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Modern Life and Activism

Thomas Merton, the Trappist monk, shared this many years ago. It resonates even more in 2013 as we find ourselves entrenched in busy lives and struggle to find our way out of the activism and overwork. He suggested it is a form of violence on ourselves that does not let us find restful moments. The more inner peace we have the more we can share it with others. We host ourselves first and others feel invited into the banquet that results.

“There is a pervasive form of contemporary violence … [and that is] activism and overwork. The rush and pressure of modern life are a form, perhaps the most common form, of its innate violence.

To allow oneself to be carried away by a multitude of conflicting concerns, to surrender to too many demands, to commit oneself to too many projects, to want to help everyone in everything is to succumb to violence.

The frenzy of our activism neutralizes our work for peace. It destroys our own inner capacity for peace. It destroys the fruitfulness of our own work, because it kills the root of inner wisdom which makes work [and life] fruitful.”

About ivonprefontaine

I have been an educator for almost 20 years. Prior to that, I worked in private industry for 15 years, then returned to university to earn my education degree. For the past 11 years, I have been a co-creator of learning in a unique, progressive, alternative educational school of choice. Currently, I am engaged in a doctoral program at Gonzaga University in Spokane. A main theme in my learning there has been the roles of systems thinking, complexity theory, and organizational theory, and how they apply to education generally and the learning environment I share with students, parents, and colleagues.

25 responses »

  1. I find Merton inspiring and challenging. I would tend to agree with these statements of his. But then I wonder about the limits of his use of that loaded term “violence” in this case. There’s plenty in our world worthy of that term. Overworking to help others is very low on my imaginary list of applicability for that term.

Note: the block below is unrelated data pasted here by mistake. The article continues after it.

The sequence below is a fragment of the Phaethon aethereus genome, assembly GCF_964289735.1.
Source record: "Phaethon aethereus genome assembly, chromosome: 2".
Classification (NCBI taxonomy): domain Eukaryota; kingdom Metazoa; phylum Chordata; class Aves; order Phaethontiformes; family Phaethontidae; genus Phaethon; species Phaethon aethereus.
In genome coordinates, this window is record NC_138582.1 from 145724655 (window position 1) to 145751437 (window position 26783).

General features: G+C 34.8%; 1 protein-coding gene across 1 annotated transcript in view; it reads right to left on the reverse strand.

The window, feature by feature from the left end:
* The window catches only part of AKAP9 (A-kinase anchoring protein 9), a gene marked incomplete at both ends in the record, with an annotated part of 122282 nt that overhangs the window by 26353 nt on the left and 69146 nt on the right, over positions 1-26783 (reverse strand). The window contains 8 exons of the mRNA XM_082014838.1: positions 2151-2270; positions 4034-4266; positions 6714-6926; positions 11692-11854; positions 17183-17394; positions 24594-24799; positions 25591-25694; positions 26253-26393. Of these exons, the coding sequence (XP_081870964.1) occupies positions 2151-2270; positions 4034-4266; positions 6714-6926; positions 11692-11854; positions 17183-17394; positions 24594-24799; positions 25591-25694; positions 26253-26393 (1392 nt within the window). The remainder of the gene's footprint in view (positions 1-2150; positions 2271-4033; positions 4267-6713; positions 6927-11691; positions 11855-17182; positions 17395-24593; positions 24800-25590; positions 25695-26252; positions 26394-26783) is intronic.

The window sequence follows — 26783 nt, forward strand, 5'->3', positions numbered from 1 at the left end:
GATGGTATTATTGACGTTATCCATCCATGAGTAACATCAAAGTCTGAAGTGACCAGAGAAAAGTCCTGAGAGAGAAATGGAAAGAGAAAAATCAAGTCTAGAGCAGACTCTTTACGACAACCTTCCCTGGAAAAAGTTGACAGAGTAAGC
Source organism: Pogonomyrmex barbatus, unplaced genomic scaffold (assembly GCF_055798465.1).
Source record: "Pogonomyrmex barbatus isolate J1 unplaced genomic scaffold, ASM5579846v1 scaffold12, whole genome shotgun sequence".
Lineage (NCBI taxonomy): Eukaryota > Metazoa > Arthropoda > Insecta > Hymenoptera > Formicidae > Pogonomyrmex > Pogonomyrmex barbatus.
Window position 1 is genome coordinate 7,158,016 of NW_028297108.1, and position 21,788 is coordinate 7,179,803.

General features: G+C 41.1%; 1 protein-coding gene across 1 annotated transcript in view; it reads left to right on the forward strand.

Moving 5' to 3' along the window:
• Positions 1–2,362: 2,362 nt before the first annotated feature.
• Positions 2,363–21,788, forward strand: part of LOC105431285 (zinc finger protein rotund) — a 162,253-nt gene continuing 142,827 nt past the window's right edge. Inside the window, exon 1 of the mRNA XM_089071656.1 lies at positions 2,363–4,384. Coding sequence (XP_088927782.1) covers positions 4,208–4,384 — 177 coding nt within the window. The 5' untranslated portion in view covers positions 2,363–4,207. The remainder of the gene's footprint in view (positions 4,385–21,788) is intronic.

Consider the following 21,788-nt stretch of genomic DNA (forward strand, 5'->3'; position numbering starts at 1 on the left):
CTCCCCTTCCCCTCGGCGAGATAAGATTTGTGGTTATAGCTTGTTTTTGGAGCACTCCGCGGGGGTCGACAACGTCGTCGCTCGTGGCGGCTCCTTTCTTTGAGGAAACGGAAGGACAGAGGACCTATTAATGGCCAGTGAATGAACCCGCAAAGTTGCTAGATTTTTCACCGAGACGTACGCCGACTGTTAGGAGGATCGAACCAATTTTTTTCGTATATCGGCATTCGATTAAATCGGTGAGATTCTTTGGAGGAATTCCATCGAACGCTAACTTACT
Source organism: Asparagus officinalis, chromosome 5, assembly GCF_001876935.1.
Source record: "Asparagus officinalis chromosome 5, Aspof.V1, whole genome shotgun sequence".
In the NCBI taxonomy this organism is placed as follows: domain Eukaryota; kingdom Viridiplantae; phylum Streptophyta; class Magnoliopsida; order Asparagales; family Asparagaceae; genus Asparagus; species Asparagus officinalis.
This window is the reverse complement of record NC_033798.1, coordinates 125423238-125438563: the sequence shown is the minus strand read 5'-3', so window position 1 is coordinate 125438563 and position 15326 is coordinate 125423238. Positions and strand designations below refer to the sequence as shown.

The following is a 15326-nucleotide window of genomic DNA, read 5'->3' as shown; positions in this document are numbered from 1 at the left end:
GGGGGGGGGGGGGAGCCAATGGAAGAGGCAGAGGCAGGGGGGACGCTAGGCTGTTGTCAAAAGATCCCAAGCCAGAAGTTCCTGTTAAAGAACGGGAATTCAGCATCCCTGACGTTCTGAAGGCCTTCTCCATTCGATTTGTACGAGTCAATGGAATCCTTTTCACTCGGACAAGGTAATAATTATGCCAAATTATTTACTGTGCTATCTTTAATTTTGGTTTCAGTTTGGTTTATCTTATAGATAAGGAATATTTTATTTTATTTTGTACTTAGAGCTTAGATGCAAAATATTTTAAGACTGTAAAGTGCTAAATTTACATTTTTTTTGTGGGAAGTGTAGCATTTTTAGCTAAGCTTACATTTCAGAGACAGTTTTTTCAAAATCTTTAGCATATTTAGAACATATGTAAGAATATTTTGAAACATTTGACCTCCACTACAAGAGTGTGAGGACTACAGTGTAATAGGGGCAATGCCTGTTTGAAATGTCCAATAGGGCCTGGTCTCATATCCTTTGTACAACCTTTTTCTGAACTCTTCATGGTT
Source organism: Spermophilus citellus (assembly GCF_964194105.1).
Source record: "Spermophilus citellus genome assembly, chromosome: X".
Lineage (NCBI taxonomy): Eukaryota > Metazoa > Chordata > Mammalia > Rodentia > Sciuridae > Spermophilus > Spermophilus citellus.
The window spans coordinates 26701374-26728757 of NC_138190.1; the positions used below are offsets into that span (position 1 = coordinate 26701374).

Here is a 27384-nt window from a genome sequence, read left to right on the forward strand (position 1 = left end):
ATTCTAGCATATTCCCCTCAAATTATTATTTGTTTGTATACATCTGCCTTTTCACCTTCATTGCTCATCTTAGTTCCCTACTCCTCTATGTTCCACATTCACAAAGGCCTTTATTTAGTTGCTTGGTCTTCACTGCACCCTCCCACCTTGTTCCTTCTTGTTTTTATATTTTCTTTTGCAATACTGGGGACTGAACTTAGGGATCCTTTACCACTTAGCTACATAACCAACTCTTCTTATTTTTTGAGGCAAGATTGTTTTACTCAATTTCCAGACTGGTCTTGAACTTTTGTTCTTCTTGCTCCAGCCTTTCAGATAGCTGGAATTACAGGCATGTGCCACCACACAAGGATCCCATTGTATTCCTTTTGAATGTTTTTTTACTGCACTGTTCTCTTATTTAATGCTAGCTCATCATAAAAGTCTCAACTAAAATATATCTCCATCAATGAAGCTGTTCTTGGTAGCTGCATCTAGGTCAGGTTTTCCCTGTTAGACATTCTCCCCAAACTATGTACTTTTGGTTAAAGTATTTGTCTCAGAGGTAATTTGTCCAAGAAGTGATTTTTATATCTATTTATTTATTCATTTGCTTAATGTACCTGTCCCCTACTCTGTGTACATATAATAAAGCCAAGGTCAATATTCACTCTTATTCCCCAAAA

Reply
    • I think he would agree with both of us on that last point. He was very concerned with social justice issues and maintained a written dialogue with Martin Luther King, Thich Nhat Hanh, and others engaged in civil rights of various forms. I always take his point to be that if we let go of some of the busyness of life we see those things that need to be seen as real issues. Like you, I find something new, challenging, and inspiring every time I read him. He was so contemporary for today despite passing away almost a 1/2 century ago.

      Reply
  2. Hi Ivan: My post can relate to your post. I briefly talked about smiling and starting the day with a routine and with a smile. Visit when you have a chance. Thanks! -Ilene

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  3. Wow, nothing new under the sun…

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  4. This post gives me food for thought, for sure. thanks for posting.

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  5. This is a good argument for “letting go.” Modern life seeks to use and abuse us, suck all our money, energy and time out of us before throwing our broken body upon the rocks of ruin.

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  6. I do agree to a large degree.

    There are certain things I will not tolerate around me without speaking up about it, racism for example. And that’s in person or on the net. I was raised to not be afraid to express my own opinion.

    And I think the “drama is best avoided” advice is wrong when it’s hate being expressed.

    But when you are shrill activists you do damage to your own message as you become obsessed.

    So I try to speak softly, but carry a large quill as it were. And at least try to use humor in what I’m saying.

    Great post Ivon. Thank you.

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  7. Good Post.
    Unceasing commitments exactly Succumb to Violence.
    One engages in such a way looses Vigor and appropriate manner of dealing the issues.

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  8. So on pointe for me today. That, and the reblogged poem and prayer. Some days, you just see what you need. Great post(s). :)

    Reply
  9. Great point. We are made to rest. Striking the right balance is the hard part.

    Reply

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